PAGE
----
HOUSTON — Jim McIngvale and his Gallery Furniture are having a hard time staying out of the national news lately.
First, there was that multi-million-dollar Super Bowl bet that paid off for both Mattress Mack and his customers. And now, with freezing temperatures in Texas and the epic collapse of the state’s independent power grid, the retailer is rising to the occasion to help suffering residents.
McIngvale is getting national attention for opening his flagship store here as a place to warm up, eat and even sleep for hundreds of area-residents caught off guard by freezing temperatures that burst water lines and left thousands in the dark and the cold. His original plan was to open as a shelter Monday night, but after talking to the mayor, he decided the icy roads were too dangerous, he told Home News Now.
“So we opened Tuesday morning around nine, and the people started flooding in,” said the owner of the three-store Top 100 company. The store was seeing about 1,000 people a day this week — folks coming in to eat and get warm before moving on ― but about 300 people also decided to sleep over Tuesday and Wednesday — on the sofas and mattresses throughout the showroom or wherever they could get comfortable.
The Associated Press reported from the scene, interviewing Tina Rios and her family among others. The family of five lost power at their mobile home early Monday morning, heard about what McIngvale was doing and made the hour-long drive to get to the store, according to the report.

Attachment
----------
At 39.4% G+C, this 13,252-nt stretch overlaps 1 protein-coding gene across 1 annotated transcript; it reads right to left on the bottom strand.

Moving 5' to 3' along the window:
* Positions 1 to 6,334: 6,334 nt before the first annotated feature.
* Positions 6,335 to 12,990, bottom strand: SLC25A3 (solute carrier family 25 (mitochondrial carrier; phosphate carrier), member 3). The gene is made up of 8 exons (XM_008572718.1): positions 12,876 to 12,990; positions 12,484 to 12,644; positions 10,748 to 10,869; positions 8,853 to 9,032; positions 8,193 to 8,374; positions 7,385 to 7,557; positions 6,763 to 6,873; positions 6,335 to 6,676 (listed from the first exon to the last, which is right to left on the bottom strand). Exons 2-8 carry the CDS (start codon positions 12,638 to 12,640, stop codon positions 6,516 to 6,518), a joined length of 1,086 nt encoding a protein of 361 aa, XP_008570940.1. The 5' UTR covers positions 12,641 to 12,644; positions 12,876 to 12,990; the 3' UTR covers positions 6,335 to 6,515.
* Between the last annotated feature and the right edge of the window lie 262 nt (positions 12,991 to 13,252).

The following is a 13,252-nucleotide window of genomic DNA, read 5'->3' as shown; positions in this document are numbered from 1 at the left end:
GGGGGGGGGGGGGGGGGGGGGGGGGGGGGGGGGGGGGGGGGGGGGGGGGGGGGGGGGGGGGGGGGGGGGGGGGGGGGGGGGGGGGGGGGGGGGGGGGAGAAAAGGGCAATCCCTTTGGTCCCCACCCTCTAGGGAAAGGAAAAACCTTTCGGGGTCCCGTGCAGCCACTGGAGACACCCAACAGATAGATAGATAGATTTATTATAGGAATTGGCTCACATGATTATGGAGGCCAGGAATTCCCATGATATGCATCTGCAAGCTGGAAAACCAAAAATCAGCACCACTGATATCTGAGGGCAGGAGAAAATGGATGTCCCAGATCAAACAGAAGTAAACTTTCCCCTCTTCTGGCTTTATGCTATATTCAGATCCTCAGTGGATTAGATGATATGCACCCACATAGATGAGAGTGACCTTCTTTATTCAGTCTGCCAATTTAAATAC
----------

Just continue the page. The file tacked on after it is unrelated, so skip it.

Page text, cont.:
“We came in and they welcomed us with open arms,” Rios told the reporter.
The largest demographic has been young families with three or more children and seniors most at risk when the power goes out and there’s no running water and no way to warm up the house, McIngvale told HNN.
Gallery has another giant store in the Houston suburb of Richmond and was set to shelter residents there, too, but pipes in that store froze, then burst, flooding the space with 20,000 gallons of water, he said. The mess has been cleaned up, but the power was still out there as of Thursday, so McIngvale had to stick to taking care of people at the North Freeway flagship location.
That main store has a generator capable of powering the store through the weekend into Monday when the weather is expected to improve and the emergency hopefully ends for many residents.
This isn’t the first time McIngvale stepped up to help suffering residents. In 2017, for instance, he made national news for opening the two largest stores as shelters after Hurricane Harvey flooded homes here. He even sent out delivery trucks to rescue stranded people.
And the cost of his generosity this time? McIngvale wouldn’t put a number on it, but conceded, “It’s a lot,” noting among other things, the 15,000 gallons of extra diesel the company bought just for the generator.
“Obviously we spent a lot of money on the generator to keep the place open and on food, supplies,” he said. “But at this point, we’re not worried about profits; We’re worried about people.
“The profits will come long-term by taking care of people and doing the right thing.”